I know, I know. I’ve been writing a lot recently about special ed vouchers. But if you’ve missed it or are just looking for a convenient one-stop place to get the latest info, arguments, and evidence on special ed vouchers, check out the piece Stuart Buck and I wrote for the current issue of Education Next. It’s filled with links, so it should be a useful resource for anyone interested in special ed vouchers.
The Supreme Court ruled 6-3 today in Forest Grove School District v. T.A. that disabled students that the public schools unreasonably failed to identify as disabled don’t have to wait to seek placement in a private school and reimbursement for those costs.
This ruling seems to give families with disabled children unilateral access to vouchers for private school if they can later prove that the public schools failed to provide adequate services or unreasonably failed to identify the disability. The families assume the financial risk if they act unilaterally, but they can be fully reimbursed for their expenses if they are proven right. The majority reasoned that delays were so long in adjudicating these disputes, that children would be denied their right to a free appropriate public education (FAPE) if they had to wait:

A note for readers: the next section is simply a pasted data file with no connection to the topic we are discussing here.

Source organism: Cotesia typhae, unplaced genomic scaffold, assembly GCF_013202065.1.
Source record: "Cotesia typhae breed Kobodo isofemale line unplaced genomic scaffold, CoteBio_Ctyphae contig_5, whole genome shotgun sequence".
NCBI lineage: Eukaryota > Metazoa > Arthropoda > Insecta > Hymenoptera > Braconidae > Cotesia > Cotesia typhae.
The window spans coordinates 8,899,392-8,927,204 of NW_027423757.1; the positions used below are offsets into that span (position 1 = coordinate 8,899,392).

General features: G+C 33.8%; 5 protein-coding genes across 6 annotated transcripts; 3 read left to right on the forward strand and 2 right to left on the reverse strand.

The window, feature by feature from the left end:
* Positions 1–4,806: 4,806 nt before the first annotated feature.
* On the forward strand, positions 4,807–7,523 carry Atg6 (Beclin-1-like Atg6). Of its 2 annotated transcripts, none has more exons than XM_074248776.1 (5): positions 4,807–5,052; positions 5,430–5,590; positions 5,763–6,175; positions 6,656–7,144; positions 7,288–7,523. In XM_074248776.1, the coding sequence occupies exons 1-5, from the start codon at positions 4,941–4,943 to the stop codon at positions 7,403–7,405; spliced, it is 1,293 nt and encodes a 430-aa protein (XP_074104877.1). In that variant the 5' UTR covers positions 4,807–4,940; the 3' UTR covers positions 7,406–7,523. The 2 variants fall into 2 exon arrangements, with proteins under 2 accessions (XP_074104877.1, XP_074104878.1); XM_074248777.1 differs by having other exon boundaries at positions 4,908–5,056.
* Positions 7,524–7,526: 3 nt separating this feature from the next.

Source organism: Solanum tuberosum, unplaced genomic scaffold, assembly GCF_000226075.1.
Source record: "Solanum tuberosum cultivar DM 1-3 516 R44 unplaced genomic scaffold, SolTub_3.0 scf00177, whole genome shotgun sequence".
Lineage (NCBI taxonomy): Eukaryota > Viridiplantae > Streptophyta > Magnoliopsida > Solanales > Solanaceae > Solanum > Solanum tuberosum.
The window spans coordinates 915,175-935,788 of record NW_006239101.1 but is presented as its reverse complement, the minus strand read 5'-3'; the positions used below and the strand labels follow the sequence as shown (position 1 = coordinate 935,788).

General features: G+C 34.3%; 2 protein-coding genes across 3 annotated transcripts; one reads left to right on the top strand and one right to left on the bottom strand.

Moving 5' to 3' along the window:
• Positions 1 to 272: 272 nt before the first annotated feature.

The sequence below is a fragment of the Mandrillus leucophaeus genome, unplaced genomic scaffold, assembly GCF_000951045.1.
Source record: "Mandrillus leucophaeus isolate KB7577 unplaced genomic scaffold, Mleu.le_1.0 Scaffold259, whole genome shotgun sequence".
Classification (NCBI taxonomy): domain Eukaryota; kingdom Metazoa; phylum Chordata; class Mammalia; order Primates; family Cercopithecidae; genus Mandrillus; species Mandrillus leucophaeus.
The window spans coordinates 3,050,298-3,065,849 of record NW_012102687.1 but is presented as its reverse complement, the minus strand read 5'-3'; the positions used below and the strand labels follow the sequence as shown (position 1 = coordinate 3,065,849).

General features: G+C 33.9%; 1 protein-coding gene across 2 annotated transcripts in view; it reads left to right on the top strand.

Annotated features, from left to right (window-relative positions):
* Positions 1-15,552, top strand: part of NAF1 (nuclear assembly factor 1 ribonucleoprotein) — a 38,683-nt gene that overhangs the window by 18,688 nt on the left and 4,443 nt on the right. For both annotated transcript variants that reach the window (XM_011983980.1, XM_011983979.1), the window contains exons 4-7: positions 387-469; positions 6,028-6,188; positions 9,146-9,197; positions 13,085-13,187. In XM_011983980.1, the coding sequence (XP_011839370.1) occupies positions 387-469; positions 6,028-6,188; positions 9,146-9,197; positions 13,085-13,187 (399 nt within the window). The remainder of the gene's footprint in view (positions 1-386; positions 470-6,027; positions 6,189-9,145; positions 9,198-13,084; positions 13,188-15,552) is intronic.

“Our decision rested in part on the fact that administrative and judicial reviewof a parent’s complaint often takes years. We concluded that, having mandated that participating States provide a FAPE for every student, Congress could not have intended to require parents to either accept an inadequate public-school education pending adjudication of their claim or bear the cost of a private education if the court ultimately determined that the private placement was proper under the Act.” (see p. 7 )
Now all we need to do is to grant to all children what we have given to disabled children. Why should any child, disabled or not, be made to wait for an appropriate education? Why can’t all parents seek a unilateral private placement and sue to be reimbursed if they can demonstrate that the public schools were failing to provide an appropriate education?
Even better, why should we make parents prove to a court that the education in the public schools was not appropriate? Why not let the parents be the judge of the appropriateness of the education being offered?
Updated: I just noticed that Matt made a similar argument a while back.